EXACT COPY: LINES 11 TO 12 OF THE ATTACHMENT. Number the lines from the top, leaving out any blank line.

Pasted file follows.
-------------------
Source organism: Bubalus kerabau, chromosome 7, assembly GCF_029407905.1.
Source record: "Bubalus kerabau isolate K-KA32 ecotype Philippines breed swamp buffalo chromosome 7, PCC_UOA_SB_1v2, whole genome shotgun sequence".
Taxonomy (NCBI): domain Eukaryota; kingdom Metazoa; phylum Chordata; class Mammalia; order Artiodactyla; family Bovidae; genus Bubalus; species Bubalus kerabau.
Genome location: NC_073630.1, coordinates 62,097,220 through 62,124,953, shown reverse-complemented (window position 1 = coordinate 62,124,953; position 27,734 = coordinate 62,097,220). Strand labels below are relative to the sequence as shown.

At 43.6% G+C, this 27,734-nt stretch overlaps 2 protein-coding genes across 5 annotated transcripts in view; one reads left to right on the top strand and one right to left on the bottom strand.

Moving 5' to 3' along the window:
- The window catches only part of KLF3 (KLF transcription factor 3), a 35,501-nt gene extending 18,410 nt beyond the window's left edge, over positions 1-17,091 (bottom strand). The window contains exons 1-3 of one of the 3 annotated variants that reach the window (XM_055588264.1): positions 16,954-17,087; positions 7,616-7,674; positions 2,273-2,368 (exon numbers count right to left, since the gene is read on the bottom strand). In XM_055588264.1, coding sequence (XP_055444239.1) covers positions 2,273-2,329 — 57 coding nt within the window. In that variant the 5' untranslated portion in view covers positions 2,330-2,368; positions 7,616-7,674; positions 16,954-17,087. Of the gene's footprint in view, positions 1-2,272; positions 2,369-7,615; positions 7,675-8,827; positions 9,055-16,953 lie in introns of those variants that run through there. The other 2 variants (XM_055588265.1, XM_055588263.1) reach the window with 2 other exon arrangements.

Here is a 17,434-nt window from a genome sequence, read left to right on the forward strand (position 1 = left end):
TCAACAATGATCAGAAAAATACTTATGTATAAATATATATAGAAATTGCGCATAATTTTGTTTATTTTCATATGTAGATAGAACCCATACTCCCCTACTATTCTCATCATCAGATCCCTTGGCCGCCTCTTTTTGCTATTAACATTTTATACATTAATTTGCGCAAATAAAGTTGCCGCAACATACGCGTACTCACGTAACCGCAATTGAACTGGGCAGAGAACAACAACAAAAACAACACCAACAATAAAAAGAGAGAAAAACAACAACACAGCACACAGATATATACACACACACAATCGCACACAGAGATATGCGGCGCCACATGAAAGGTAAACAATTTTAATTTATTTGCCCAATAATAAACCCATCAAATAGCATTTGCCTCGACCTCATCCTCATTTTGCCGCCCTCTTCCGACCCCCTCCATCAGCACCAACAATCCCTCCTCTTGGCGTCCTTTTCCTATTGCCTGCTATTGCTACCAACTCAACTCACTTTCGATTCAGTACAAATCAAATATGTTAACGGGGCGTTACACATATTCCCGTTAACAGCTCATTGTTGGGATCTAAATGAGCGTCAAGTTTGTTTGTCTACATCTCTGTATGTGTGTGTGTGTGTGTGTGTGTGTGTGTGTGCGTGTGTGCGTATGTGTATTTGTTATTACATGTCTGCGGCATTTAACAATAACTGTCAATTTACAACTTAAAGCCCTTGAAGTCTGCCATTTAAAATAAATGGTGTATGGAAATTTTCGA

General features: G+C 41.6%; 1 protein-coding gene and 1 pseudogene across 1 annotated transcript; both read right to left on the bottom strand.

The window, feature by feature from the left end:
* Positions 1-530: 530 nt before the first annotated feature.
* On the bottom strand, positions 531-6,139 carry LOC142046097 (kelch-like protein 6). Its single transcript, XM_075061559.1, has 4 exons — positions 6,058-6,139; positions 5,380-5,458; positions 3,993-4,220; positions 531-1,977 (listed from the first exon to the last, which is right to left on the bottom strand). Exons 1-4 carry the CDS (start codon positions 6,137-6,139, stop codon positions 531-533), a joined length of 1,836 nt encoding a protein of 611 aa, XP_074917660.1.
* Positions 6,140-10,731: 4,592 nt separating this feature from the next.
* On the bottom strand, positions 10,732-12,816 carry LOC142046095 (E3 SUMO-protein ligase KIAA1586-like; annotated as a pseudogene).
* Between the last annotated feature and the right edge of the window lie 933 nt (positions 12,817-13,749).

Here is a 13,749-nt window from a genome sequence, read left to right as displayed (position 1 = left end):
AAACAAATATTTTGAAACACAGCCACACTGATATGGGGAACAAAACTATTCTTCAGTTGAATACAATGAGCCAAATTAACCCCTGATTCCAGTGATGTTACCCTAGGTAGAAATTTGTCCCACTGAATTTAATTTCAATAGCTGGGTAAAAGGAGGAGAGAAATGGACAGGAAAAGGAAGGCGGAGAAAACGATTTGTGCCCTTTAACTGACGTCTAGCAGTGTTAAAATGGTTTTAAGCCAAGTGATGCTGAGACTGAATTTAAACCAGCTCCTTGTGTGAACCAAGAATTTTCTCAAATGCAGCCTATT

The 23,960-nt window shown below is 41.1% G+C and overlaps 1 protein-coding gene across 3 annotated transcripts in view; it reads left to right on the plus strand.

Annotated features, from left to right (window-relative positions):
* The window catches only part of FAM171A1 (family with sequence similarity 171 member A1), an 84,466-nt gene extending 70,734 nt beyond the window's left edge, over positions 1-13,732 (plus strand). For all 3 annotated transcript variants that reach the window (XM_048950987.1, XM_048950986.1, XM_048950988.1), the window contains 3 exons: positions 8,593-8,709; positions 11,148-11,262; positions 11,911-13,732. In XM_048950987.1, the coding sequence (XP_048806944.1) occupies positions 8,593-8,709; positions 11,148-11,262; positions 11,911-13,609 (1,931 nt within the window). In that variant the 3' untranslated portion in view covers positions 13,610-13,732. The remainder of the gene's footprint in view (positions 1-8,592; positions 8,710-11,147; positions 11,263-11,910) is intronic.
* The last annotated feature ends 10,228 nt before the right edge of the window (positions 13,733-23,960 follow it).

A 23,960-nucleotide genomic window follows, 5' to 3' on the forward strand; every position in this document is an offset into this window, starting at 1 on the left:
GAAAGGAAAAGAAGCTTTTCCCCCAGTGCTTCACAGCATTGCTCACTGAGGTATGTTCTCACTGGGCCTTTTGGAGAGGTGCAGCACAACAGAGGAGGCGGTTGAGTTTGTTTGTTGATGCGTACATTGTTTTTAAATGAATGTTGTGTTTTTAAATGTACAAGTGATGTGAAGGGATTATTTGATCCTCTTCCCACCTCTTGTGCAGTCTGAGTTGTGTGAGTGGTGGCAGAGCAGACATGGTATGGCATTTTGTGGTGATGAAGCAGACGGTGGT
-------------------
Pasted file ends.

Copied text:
The window, feature by feature from the left end:
* Positions 1-530: 530 nt before the first annotated feature.